Abbreviated due to time constraints.
1) Stand up
2) Raise hand
3) Bend elbow
4) Pat back
The US was in action yesterday and couldn’t have hoped for better results. The women, men’s senior side, and junior side kept a collective clean sheet and outscored their opponents in aggregate 8-0, as three wins were posted in three matches. US Soccer has suffered some difficult days and results over the past year, but this was the exact opposite.
Let’s just go bullet-by-bullet with some review:
• Italy and Klinsmann have done you well Michael Bradley
No player was perhaps more impressive–in his improvement yesterday–than Michael Bradley. It’s not hard to look at Bradley and see that he took his dogmatic approach to practice and worked on the two parts of his game that have handicapped his collective work over the past two years: composure in advancing the ball and defensive discipline.
Yesterday was of course a single observation, but, offensively, skills were on display yesterday that have never been associated with the junior Bradley–most acutely looking up the field and looking to advance the ball in the face of high pressure.
Bradley was calm on the ball and more importantly seems–in respect to yesterday–that he has developed some range to his ball collection and distribution. The Chievo man used an arsenal of one-touch, two touch, box out and scuffle, crossovers, etc. to get the ball out of trouble on numerous occasions.
The key Bradley stat: 43 of 49 passing with only five back passes attempted and all missed passes were forward foraging. That’s stupendous.
A chain reaction of events seem to have drastically improved Bradley’s game.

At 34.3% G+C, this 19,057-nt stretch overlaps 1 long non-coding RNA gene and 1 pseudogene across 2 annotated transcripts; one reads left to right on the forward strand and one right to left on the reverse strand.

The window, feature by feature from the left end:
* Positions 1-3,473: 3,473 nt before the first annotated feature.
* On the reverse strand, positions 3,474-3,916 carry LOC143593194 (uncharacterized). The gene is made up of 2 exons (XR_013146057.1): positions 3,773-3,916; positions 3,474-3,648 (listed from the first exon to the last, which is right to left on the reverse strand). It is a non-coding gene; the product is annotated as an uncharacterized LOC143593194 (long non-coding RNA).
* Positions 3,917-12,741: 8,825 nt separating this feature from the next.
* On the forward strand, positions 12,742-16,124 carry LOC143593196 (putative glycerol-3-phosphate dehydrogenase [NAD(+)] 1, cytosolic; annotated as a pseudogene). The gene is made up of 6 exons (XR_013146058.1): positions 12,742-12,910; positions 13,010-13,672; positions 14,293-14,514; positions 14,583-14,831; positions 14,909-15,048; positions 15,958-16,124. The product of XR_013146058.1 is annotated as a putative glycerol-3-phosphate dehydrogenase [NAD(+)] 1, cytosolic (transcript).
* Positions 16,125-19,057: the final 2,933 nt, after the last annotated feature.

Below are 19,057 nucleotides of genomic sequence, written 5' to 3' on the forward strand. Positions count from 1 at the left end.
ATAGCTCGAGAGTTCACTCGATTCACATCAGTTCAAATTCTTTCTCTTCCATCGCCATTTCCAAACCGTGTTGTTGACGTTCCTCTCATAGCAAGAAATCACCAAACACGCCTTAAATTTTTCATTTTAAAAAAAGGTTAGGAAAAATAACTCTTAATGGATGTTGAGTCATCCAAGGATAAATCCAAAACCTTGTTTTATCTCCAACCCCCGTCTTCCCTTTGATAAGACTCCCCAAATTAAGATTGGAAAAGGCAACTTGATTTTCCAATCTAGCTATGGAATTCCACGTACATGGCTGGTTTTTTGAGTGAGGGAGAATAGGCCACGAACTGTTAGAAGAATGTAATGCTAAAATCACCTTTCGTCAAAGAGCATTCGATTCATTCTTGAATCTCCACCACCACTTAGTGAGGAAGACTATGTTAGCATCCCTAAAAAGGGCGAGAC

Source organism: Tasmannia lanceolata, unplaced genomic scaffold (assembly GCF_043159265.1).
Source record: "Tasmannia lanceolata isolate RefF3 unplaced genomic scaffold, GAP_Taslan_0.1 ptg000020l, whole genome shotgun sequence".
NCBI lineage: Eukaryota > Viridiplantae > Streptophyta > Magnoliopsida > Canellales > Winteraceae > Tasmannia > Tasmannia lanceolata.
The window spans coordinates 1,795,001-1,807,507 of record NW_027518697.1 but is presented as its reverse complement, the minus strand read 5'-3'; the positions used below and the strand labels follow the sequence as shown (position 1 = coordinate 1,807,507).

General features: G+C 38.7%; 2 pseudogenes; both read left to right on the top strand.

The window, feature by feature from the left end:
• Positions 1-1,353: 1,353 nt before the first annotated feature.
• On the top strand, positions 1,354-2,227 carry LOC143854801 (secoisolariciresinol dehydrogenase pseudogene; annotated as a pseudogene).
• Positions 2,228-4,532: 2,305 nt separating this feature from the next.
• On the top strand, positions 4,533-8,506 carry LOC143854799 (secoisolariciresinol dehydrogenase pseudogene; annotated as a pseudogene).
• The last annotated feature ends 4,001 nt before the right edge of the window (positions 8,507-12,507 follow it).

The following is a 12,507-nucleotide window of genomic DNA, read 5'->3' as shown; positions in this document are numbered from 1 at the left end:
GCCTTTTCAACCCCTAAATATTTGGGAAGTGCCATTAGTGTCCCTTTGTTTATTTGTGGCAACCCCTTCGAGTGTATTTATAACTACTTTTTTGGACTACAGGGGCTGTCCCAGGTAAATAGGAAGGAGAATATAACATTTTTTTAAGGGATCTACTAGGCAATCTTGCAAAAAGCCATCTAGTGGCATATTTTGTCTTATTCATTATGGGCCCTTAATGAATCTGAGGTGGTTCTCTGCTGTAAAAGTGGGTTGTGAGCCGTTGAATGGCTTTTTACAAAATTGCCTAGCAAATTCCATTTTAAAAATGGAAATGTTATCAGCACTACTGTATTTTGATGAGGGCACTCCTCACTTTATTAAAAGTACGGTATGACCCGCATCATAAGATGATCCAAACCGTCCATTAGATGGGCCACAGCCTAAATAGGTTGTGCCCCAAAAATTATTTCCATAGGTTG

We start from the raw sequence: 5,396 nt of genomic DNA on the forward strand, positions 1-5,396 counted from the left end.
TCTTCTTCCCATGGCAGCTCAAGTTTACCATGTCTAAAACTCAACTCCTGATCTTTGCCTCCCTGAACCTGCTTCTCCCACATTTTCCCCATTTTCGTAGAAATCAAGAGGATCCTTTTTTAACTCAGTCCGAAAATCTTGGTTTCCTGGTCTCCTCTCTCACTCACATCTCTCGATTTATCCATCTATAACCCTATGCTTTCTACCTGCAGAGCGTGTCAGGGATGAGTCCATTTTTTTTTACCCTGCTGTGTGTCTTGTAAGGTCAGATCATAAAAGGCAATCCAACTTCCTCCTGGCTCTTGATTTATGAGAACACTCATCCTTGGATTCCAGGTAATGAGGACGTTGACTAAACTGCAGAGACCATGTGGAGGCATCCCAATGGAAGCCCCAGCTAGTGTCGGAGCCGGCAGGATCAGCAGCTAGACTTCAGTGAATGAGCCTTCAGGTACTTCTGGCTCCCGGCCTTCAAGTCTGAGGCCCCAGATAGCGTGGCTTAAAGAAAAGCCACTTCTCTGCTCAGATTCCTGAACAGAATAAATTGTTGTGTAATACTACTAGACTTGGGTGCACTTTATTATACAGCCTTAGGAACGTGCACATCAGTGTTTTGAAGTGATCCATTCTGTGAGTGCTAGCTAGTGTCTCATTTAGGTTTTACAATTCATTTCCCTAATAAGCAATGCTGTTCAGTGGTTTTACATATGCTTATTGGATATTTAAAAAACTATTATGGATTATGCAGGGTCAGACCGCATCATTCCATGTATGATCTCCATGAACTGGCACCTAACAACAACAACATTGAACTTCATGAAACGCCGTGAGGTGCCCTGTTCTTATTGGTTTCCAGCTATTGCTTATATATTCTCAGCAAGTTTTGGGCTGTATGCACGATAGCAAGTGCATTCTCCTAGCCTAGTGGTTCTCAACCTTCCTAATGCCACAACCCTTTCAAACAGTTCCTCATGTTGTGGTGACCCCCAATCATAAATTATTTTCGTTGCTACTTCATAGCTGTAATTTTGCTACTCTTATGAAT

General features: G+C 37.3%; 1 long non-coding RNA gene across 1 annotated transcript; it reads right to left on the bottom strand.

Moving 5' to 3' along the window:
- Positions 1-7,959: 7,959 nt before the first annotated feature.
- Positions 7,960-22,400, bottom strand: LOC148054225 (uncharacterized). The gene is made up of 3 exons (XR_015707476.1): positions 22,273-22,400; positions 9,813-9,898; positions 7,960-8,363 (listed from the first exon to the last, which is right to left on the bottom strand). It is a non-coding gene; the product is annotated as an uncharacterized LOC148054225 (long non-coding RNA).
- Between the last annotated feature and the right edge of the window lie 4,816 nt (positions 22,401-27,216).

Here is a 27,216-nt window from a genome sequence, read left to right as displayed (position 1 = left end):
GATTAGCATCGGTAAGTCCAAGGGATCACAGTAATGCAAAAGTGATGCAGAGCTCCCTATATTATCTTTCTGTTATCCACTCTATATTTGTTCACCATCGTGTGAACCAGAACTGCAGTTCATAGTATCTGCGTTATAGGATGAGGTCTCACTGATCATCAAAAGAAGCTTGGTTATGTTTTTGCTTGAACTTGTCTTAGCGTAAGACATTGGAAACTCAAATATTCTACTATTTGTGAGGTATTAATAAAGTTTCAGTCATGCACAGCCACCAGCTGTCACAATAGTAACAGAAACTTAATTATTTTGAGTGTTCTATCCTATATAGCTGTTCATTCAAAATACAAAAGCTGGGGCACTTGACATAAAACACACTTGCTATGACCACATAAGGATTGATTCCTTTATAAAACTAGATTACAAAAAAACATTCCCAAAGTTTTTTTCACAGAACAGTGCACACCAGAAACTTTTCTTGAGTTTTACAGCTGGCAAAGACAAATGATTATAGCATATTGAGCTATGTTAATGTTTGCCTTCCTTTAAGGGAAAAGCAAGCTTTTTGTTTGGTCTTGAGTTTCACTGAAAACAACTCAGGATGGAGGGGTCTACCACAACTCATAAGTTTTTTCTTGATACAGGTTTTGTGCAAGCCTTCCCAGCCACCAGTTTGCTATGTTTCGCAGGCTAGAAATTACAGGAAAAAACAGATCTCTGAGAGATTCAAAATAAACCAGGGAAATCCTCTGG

First, was the dismissal of his father from the senior side.
That may be harsh words, but under Bob Bradley the younger was tasked with just way too much to do on the field. This was coupled with reward for making the safe pass, usually a back pass.
It was what was tasked of Bradley during the previous era and in turn he didn’t develop his game. A reporter once said that when Bradley went on trial to Aston Villa that he lacked the touch and vision on the ball necessary to succeed in the English game.
True or not true, Bradley’s forward touch was not a strength of his game.
Credit must be given to Jurgen Klinsmann for his man management of Bradley. Klinsmann sat Bradley in the early going of his tenure, and one could see how conflicted Bradley seemed to be. During his early substitute appearances under the new coach, Bradley regressed to maintaining to much possession, dropping too deep for reception and making the safe pass too often.
It was correct to sit Bradley. What was shown Saturday in Genoa was very different and as much as Bradley’s great passing percentage was great, what is more impressive was his refusal to go back with the ball. It was a massive turn of events.
• CBs Wobble, But They Don’t Fall Down
If you could see Bradleys inner conflict, then you can easily see the conflict that playing a highline puts on the US centerbacks. This was something that Klinsmann surely knew and took a calculated gamble on.
Protect the backline with a holder who is instructed not to come up in attack. Push the attack up and to the left flank when possible, so that your better defenders will be your last line of defense.
The challenge comes then the backline is tasked with holding a line and the team in front of them is stretched. Does the backline come up and risk getting beat over the top? Or do they play a little deeper and try to call the team back?
Yesterday, the backline–with the help of a midfield that had trouble shutting down Italian playmaker Andrea Pirlo–got off to an inauspicious start. Pirlo, in the second minute, challenged Clarence Goodson with an over the top pass to Mazzi, and if not for the covering of Tim Howard, the Azzurri could have been up 1-0 for the good.
Many other balls found the feet of Italian attacker throughout the first stanza.